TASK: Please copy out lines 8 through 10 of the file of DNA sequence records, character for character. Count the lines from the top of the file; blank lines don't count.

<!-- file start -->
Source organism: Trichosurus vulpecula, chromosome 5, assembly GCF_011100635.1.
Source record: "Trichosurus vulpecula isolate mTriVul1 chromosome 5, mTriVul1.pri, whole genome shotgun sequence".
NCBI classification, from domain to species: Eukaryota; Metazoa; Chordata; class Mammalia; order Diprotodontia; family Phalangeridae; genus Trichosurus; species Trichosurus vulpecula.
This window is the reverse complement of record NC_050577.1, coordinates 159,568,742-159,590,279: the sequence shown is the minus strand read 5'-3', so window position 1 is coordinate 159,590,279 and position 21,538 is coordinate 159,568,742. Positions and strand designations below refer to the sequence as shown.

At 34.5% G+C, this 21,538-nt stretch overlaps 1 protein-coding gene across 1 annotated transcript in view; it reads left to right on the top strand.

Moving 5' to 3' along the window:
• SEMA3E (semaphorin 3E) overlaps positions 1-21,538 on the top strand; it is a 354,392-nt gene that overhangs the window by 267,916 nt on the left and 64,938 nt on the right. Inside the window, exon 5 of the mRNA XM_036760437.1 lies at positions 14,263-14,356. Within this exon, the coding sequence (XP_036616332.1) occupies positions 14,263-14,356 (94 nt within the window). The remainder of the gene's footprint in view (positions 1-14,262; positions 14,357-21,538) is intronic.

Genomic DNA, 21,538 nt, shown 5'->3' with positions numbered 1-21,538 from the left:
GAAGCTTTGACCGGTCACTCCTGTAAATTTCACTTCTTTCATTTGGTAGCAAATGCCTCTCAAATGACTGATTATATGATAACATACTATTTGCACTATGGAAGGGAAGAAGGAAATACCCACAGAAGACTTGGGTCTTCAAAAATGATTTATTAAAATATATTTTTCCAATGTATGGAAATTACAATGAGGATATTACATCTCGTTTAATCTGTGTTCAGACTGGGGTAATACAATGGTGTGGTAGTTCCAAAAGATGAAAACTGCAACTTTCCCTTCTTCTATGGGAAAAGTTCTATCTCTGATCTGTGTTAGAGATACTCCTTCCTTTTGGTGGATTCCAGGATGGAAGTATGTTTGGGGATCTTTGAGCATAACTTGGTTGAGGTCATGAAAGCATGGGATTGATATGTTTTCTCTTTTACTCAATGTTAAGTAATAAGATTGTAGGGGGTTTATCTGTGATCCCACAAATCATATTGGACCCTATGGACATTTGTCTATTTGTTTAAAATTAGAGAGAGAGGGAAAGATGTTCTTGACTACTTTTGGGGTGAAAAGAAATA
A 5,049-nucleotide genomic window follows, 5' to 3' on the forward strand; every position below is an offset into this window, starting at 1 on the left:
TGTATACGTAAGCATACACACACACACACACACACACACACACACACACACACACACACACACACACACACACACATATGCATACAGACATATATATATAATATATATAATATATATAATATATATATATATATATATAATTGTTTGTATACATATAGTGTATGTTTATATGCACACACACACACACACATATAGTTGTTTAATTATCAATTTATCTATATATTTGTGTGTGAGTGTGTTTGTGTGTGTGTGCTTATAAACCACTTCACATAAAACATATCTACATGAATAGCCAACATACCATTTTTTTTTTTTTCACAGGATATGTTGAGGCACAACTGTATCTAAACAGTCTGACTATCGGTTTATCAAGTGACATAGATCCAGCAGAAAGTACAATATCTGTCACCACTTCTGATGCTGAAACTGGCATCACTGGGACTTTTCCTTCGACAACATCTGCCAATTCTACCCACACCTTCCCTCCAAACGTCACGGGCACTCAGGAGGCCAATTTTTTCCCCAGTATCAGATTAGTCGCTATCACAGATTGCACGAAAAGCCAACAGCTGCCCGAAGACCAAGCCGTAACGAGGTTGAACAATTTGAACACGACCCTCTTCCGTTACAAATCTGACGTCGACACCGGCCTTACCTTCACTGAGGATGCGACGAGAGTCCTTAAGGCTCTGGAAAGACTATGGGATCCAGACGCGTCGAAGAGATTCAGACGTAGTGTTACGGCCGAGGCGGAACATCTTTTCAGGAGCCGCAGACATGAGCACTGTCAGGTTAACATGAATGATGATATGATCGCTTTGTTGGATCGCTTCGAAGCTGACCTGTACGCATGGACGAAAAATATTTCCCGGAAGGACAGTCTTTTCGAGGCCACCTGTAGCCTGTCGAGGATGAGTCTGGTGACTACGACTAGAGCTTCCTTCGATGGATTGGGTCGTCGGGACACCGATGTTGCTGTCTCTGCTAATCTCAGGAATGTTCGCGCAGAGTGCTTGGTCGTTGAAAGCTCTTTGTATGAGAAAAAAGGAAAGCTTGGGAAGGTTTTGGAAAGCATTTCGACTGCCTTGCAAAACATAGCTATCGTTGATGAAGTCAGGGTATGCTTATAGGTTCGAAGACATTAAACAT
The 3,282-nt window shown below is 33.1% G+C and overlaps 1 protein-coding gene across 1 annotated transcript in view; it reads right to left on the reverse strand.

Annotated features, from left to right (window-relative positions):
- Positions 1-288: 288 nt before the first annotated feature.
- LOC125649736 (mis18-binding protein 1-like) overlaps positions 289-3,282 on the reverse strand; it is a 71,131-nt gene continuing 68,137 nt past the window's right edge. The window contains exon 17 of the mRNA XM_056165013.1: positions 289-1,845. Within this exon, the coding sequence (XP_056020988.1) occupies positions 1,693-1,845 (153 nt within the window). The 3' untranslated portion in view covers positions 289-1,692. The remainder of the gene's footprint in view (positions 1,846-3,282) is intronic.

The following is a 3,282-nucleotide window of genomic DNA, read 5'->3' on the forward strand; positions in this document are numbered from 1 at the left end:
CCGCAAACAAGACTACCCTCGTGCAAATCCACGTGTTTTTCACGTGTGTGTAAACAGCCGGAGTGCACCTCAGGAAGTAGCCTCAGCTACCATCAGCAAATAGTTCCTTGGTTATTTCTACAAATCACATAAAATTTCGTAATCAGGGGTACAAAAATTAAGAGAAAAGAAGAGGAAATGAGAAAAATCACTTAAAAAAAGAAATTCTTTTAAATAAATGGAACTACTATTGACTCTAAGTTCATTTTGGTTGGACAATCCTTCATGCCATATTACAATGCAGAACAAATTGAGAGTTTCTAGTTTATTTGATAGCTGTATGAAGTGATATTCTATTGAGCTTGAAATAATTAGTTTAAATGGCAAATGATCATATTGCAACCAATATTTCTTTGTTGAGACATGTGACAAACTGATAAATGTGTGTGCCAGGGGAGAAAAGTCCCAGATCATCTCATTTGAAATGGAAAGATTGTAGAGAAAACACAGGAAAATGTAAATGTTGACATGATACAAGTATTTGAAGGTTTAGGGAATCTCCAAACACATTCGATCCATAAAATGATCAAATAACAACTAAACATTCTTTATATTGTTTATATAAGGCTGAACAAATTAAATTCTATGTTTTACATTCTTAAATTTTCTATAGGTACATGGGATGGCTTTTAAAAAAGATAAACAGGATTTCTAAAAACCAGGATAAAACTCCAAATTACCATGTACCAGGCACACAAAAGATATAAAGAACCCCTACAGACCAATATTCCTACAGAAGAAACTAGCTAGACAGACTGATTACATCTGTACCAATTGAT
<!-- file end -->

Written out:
Genomic DNA, 21,538 nt, shown 5'->3' with positions numbered 1-21,538 from the left:
GAAGCTTTGACCGGTCACTCCTGTAAATTTCACTTCTTTCATTTGGTAGCAAATGCCTCTCAAATGACTGATTATATGATAACATACTATTTGCACTATGGAAGGGAAGAAGGAAATACCCACAGAAGACTTGGGTCTTCAAAAATGATTTATTAAAATATATTTTTCCAATGTATGGAAATTACAATGAGGATATTACATCTCGTTTAATCTGTGTTCAGACTGGGGTAATACAATGGTGTGGTAGTTCCAAAAGATGAAAACTGCAACTTTCCCTTCTTCTATGGGAAAAGTTCTATCTCTGATCTGTGTTAGAGATACTCCTTCCTTTTGGTGGATTCCAGGATGGAAGTATGTTTGGGGATCTTTGAGCATAACTTGGTTGAGGTCATGAAAGCATGGGATTGATATGTTTTCTCTTTTACTCAATGTTAAGTAATAAGATTGTAGGGGGTTTATCTGTGATCCCACAAATCATATTGGACCCTATGGACATTTGTCTATTTGTTTAAAATTAGAGAGAGAGGGAAAGATGTTCTTGACTACTTTTGGGGTGAAAAGAAATA
A 5,049-nucleotide genomic window follows, 5' to 3' on the forward strand; every position below is an offset into this window, starting at 1 on the left: